'Sacred Citadel' beats up cartoons, not genre conventions

Sacred Citadel may carry over the burly protagonists and fantasy trappings of the Sacred franchise, but its beat-em-up gameplay is a far cry from the hacking-and-slashing of the core series.

Sacred Citadel may carry over the burly protagonists and fantasy trappings of the Sacred franchise, but its beat-em-up gameplay is a far cry from the hacking-and-slashing of the core series.

The brief, hands-off Gamescom 2012 demo touched on all the components you would expect from the genre. Players move around a multi-layered, two-dimensional path, wailing on enemies with combos of basic and special attacks. Juggling foes with upward strikes and aerial attacks builds those combos even further, pushing your personal score even higher. Players can dodge roll out of the way of danger, or dash around the stage, elongating their jumps and adding a bit more oomph to their directional attacks.

Utilizing the environment is a big part of eradicating Sacred Citadel's foes. During the demo, the players corralled a large group of enemies in front of a hanging log, then launched a bevy of attacks on it, sending it careening into the crowd. Later, a player used his knockback attack to push a giant brute under a falling rock, which made short work of it. Mounts are also mountable at certain points of the level, putting you in charge of a charging beast capable of tearing through enemies like tissue paper.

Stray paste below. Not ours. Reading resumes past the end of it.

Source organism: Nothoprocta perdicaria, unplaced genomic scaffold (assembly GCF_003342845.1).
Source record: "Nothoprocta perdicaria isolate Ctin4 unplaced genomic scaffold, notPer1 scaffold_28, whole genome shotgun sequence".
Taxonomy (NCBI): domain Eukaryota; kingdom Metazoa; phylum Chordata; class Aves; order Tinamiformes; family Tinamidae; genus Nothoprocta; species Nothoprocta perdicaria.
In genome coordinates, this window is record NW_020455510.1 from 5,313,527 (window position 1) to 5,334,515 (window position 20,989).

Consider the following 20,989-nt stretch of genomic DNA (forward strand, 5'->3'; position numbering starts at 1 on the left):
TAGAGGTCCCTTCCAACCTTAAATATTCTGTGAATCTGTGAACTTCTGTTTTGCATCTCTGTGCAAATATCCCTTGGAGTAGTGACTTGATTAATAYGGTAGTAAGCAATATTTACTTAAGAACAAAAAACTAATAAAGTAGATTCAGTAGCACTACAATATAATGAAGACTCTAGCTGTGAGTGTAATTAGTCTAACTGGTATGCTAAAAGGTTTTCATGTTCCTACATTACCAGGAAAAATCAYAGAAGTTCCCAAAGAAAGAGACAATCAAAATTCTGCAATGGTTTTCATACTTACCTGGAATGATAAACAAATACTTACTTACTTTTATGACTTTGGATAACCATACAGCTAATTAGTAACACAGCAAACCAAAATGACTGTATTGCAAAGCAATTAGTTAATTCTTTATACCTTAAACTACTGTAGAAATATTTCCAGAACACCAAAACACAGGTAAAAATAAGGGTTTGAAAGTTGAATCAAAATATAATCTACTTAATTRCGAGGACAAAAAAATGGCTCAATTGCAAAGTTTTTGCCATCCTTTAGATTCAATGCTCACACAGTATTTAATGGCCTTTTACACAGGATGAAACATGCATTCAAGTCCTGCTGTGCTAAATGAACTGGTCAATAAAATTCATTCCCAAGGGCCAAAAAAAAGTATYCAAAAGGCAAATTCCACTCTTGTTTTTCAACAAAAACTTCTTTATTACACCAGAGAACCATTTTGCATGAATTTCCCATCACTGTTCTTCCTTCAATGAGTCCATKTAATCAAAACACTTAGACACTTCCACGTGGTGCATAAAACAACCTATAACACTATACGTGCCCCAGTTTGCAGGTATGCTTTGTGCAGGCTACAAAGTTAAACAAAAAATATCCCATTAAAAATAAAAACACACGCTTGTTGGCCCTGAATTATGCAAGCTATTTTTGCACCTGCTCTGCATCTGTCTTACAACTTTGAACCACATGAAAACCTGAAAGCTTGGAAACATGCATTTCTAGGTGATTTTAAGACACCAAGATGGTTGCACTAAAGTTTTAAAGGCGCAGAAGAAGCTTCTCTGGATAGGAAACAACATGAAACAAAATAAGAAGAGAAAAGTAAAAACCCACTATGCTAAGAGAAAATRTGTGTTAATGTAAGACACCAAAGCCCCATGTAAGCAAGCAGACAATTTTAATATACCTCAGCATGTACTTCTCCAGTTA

Additional strategy comes from the fulfillment of class roles, three of which were demonstrated: The Warrior, who specialized in moving enemies around the battlefield, The Ranger, who fired volleys of ranged attacks at foes, and the Shaman, who supported the other two while dealing a bit of damage on the side. Though it wasn't shown off, these classes will unlock and upgrade new abilities and purchase new weapons with the loot and experience they earn for their toils.

Apart from the game's uniquely cartoonish aesthetic, that class-based gameplay is really the only aspect which stood out as the feature which Sacred Citadel brings to the table that other modern beat-em-ups lacked. It's too soon to tell if its walloping gameplay will possess the satisfying retro charms of Scott Pilgrim or Castle Crashers, but adding traditional RPG classes would add a layer of strategy that could really add something special to the genre.

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